Rising crime rates could undermine the US’ progressive prosecutor movement

Philadelphia’s Larry Krasner is one of the first big city district attorneys elected as part of the progressive prosecutor movement, and he’s expected to win reelection this year. Photo by Michael Candelori (CC BY-SA 3.0).

Larry Krasner, one of the first big city district attorneys elected as part of the progressive prosecutor movement, is up for reelection this year. He’s expected to keep his seat after winning the city’s Democratic primary in May. That primary was seen as a major test for the progressive reforms Krasner and others like him are pushing — amid a big spike in violent crime happening in major U.S. cities since the start of the pandemic. Philadelphia has reported nearly 300 homicides so far this year.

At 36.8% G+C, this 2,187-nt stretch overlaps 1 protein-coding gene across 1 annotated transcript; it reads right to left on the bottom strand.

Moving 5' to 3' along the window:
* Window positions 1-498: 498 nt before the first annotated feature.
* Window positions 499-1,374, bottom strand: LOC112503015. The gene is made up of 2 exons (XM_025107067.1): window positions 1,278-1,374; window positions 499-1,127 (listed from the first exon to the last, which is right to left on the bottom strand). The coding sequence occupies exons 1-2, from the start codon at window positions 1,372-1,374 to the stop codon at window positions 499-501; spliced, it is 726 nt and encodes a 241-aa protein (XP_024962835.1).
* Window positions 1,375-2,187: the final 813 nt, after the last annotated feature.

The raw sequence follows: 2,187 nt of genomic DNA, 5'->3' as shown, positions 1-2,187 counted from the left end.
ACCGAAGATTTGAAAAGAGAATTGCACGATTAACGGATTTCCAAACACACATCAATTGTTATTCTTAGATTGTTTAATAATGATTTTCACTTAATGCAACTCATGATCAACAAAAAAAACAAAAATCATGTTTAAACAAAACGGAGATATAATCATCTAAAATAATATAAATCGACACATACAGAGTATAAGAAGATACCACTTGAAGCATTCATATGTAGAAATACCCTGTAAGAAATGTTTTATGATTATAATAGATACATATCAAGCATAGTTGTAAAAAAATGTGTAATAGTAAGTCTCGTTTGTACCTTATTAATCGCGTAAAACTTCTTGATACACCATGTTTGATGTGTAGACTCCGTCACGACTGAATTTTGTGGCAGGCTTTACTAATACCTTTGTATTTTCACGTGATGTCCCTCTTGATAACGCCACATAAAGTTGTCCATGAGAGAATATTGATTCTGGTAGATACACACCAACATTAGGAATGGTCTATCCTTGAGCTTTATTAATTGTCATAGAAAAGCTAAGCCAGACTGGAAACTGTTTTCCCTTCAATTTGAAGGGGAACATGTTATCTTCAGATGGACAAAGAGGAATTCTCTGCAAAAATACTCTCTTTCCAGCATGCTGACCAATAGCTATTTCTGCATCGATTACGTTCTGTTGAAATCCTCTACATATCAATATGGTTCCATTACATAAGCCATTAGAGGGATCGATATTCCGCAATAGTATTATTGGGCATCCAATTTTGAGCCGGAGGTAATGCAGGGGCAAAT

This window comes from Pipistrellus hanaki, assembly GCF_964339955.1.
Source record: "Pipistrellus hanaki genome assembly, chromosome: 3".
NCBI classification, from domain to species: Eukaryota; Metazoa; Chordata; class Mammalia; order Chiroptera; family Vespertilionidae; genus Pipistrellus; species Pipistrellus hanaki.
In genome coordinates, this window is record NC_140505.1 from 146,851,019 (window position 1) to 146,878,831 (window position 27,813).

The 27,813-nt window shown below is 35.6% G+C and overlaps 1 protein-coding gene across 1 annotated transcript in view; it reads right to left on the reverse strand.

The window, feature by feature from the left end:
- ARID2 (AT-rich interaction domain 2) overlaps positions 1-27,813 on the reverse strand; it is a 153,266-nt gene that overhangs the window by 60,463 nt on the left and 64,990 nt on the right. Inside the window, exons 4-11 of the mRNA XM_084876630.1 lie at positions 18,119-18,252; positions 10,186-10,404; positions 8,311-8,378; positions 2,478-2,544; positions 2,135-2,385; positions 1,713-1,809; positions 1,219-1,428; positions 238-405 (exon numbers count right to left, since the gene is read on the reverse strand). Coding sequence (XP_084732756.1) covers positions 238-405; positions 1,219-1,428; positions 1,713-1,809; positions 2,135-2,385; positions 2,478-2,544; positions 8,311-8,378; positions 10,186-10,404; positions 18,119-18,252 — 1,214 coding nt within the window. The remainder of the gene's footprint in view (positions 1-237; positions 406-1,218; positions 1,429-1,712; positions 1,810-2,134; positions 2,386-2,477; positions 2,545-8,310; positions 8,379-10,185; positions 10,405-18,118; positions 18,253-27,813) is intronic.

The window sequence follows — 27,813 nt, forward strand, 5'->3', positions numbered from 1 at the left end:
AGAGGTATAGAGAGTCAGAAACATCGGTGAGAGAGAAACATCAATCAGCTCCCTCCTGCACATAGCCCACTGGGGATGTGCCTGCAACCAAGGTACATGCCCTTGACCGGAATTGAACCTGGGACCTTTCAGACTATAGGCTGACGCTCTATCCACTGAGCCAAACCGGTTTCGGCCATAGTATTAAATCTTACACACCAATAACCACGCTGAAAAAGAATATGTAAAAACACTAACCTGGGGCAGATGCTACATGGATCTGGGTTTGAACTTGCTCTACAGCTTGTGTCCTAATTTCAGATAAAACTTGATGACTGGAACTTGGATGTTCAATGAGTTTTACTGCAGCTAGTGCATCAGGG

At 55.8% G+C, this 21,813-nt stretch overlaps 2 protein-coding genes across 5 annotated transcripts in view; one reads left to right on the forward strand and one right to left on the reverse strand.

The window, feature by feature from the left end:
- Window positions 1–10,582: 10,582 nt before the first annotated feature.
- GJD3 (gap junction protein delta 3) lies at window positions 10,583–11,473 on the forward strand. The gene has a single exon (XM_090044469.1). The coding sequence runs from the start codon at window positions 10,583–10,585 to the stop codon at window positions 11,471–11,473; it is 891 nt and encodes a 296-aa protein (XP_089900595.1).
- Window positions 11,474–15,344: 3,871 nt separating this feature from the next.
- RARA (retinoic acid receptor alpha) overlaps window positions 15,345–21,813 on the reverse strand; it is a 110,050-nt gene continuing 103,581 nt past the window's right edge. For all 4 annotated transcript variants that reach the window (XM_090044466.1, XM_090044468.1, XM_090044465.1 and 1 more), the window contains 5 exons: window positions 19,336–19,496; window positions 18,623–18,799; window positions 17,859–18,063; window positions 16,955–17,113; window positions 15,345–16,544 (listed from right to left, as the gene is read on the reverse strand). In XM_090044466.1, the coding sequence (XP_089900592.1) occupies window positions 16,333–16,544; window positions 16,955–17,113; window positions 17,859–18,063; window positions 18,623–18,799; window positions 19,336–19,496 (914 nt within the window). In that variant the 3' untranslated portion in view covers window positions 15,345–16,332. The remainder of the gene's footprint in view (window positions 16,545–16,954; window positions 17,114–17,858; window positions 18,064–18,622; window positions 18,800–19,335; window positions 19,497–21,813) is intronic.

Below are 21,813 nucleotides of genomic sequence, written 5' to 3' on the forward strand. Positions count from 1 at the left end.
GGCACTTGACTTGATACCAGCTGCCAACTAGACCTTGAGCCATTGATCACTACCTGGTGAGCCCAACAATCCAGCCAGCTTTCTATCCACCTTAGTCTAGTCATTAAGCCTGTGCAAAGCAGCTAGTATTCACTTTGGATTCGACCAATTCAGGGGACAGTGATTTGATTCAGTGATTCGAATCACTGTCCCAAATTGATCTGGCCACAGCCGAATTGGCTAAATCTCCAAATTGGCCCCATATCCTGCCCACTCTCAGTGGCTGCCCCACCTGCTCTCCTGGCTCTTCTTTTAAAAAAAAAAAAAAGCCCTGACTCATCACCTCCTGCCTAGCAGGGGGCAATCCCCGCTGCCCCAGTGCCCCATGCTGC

A similar spike is also happening in LA, where homicides are up 40% over the same period. 

And while Krasner and his policies still seem to have voters’ support, in California, similar reforms are fueling recall efforts against LA District Attorney George Gascón and San Francisco District Attorney Chesa Boudin.

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